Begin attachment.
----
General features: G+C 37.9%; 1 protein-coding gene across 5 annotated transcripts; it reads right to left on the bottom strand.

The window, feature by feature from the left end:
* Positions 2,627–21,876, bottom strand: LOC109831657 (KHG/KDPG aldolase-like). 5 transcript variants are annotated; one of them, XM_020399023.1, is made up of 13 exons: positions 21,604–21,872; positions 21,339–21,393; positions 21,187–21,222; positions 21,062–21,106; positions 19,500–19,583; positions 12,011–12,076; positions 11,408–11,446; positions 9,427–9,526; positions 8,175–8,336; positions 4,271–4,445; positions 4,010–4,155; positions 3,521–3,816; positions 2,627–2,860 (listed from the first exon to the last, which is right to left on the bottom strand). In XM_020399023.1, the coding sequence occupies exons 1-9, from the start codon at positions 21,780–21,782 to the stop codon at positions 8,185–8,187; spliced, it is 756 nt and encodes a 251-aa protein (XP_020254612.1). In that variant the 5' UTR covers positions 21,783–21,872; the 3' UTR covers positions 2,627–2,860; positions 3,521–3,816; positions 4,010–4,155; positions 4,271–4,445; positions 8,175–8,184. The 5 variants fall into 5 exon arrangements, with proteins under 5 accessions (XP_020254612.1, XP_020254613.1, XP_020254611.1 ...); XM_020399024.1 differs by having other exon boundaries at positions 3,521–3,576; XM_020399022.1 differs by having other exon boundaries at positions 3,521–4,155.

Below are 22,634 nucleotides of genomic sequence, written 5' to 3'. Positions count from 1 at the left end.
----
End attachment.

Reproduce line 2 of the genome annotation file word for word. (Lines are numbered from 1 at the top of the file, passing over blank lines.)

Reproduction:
The window, feature by feature from the left end: